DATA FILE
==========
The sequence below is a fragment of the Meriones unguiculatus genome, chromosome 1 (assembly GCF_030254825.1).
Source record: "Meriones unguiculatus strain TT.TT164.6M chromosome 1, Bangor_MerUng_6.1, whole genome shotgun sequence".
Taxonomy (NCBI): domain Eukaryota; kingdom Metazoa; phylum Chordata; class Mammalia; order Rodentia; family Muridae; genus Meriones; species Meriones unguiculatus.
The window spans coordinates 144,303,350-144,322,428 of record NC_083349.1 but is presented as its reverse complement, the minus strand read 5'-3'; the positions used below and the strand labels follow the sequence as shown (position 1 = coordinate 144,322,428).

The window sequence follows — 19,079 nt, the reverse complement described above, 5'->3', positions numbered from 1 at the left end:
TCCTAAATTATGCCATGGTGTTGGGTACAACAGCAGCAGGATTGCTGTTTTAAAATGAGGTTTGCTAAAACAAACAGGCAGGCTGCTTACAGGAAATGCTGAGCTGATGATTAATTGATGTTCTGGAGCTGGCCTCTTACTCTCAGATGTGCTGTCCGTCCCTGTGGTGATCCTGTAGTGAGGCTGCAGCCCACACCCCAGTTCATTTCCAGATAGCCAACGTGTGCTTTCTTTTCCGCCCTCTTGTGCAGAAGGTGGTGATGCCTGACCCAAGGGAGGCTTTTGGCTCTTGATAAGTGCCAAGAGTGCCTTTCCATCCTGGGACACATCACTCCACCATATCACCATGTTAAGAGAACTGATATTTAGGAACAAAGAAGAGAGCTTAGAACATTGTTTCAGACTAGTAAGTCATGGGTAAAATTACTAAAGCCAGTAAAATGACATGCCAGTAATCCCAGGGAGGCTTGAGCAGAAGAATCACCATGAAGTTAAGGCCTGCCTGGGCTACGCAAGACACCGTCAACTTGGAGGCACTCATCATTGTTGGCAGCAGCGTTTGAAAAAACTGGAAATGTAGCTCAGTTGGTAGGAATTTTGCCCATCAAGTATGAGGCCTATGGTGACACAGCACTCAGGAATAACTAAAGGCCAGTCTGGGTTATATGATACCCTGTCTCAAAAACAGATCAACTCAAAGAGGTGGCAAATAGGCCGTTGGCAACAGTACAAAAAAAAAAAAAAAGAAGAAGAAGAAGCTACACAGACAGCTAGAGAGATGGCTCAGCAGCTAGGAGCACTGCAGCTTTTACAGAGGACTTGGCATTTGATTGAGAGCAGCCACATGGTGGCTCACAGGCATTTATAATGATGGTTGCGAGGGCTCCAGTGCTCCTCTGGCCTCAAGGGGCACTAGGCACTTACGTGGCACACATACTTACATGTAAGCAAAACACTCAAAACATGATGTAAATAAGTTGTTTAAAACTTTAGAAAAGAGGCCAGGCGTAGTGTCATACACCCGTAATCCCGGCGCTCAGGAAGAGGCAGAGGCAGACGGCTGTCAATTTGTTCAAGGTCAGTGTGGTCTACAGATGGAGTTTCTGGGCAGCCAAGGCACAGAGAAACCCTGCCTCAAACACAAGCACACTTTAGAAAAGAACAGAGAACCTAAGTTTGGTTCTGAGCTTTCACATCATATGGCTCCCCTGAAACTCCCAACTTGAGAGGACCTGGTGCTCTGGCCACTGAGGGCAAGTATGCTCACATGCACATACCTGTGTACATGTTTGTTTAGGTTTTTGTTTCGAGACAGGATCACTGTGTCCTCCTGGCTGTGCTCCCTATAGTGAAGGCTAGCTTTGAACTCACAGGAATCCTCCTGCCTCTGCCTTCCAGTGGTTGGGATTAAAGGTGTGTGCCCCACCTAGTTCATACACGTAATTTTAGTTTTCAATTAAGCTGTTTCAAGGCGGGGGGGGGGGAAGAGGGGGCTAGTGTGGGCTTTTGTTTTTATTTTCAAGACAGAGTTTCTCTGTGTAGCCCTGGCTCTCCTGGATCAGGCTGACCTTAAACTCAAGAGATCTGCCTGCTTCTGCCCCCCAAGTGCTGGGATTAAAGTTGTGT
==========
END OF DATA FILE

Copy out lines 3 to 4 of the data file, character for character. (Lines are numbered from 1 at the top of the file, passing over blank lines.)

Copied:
Taxonomy (NCBI): domain Eukaryota; kingdom Metazoa; phylum Chordata; class Mammalia; order Rodentia; family Muridae; genus Meriones; species Meriones unguiculatus.
The window spans coordinates 144,303,350-144,322,428 of record NC_083349.1 but is presented as its reverse complement, the minus strand read 5'-3'; the positions used below and the strand labels follow the sequence as shown (position 1 = coordinate 144,322,428).